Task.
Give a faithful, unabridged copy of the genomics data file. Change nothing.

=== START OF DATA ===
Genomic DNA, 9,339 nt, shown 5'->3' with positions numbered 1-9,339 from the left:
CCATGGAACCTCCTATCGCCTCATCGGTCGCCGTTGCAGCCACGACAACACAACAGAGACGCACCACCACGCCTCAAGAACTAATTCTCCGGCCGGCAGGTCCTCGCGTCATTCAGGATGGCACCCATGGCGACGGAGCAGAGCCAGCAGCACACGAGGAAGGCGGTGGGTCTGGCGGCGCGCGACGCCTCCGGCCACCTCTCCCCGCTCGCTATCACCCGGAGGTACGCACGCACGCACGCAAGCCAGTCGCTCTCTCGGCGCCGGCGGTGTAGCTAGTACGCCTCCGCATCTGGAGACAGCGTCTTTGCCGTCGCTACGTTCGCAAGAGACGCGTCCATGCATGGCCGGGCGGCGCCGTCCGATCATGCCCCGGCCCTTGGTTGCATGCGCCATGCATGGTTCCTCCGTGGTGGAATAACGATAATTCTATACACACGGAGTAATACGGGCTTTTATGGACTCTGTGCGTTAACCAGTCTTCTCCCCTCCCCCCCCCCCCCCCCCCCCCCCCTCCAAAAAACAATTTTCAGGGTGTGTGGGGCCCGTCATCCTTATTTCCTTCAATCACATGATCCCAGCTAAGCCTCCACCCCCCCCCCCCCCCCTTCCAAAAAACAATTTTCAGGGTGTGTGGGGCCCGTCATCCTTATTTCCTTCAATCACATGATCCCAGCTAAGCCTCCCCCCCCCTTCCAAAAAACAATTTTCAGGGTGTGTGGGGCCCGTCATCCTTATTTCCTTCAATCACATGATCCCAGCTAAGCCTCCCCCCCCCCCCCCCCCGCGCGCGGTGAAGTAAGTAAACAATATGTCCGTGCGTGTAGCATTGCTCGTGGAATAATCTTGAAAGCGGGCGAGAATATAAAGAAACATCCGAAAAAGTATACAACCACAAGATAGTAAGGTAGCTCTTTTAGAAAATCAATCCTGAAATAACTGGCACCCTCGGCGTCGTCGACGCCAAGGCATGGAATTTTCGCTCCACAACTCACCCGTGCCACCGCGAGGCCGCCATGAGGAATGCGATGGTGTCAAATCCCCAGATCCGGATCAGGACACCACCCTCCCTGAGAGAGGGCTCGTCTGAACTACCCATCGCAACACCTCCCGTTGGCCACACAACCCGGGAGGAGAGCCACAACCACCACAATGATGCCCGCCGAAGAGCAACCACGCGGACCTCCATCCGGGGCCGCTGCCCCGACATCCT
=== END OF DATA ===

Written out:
Genomic DNA, 9,339 nt, shown 5'->3' with positions numbered 1-9,339 from the left:
CCATGGAACCTCCTATCGCCTCATCGGTCGCCGTTGCAGCCACGACAACACAACAGAGACGCACCACCACGCCTCAAGAACTAATTCTCCGGCCGGCAGGTCCTCGCGTCATTCAGGATGGCACCCATGGCGACGGAGCAGAGCCAGCAGCACACGAGGAAGGCGGTGGGTCTGGCGGCGCGCGACGCCTCCGGCCACCTCTCCCCGCTCGCTATCACCCGGAGGTACGCACGCACGCACGCAAGCCAGTCGCTCTCTCGGCGCCGGCGGTGTAGCTAGTACGCCTCCGCATCTGGAGACAGCGTCTTTGCCGTCGCTACGTTCGCAAGAGACGCGTCCATGCATGGCCGGGCGGCGCCGTCCGATCATGCCCCGGCCCTTGGTTGCATGCGCCATGCATGGTTCCTCCGTGGTGGAATAACGATAATTCTATACACACGGAGTAATACGGGCTTTTATGGACTCTGTGCGTTAACCAGTCTTCTCCCCTCCCCCCCCCCCCCCCCCCCCCCCCTCCAAAAAACAATTTTCAGGGTGTGTGGGGCCCGTCATCCTTATTTCCTTCAATCACATGATCCCAGCTAAGCCTCCACCCCCCCCCCCCCCCCTTCCAAAAAACAATTTTCAGGGTGTGTGGGGCCCGTCATCCTTATTTCCTTCAATCACATGATCCCAGCTAAGCCTCCCCCCCCCTTCCAAAAAACAATTTTCAGGGTGTGTGGGGCCCGTCATCCTTATTTCCTTCAATCACATGATCCCAGCTAAGCCTCCCCCCCCCCCCCCCCCGCGCGCGGTGAAGTAAGTAAACAATATGTCCGTGCGTGTAGCATTGCTCGTGGAATAATCTTGAAAGCGGGCGAGAATATAAAGAAACATCCGAAAAAGTATACAACCACAAGATAGTAAGGTAGCTCTTTTAGAAAATCAATCCTGAAATAACTGGCACCCTCGGCGTCGTCGACGCCAAGGCATGGAATTTTCGCTCCACAACTCACCCGTGCCACCGCGAGGCCGCCATGAGGAATGCGATGGTGTCAAATCCCCAGATCCGGATCAGGACACCACCCTCCCTGAGAGAGGGCTCGTCTGAACTACCCATCGCAACACCTCCCGTTGGCCACACAACCCGGGAGGAGAGCCACAACCACCACAATGATGCCCGCCGAAGAGCAACCACGCGGACCTCCATCCGGGGCCGCTGCCCCGACATCCT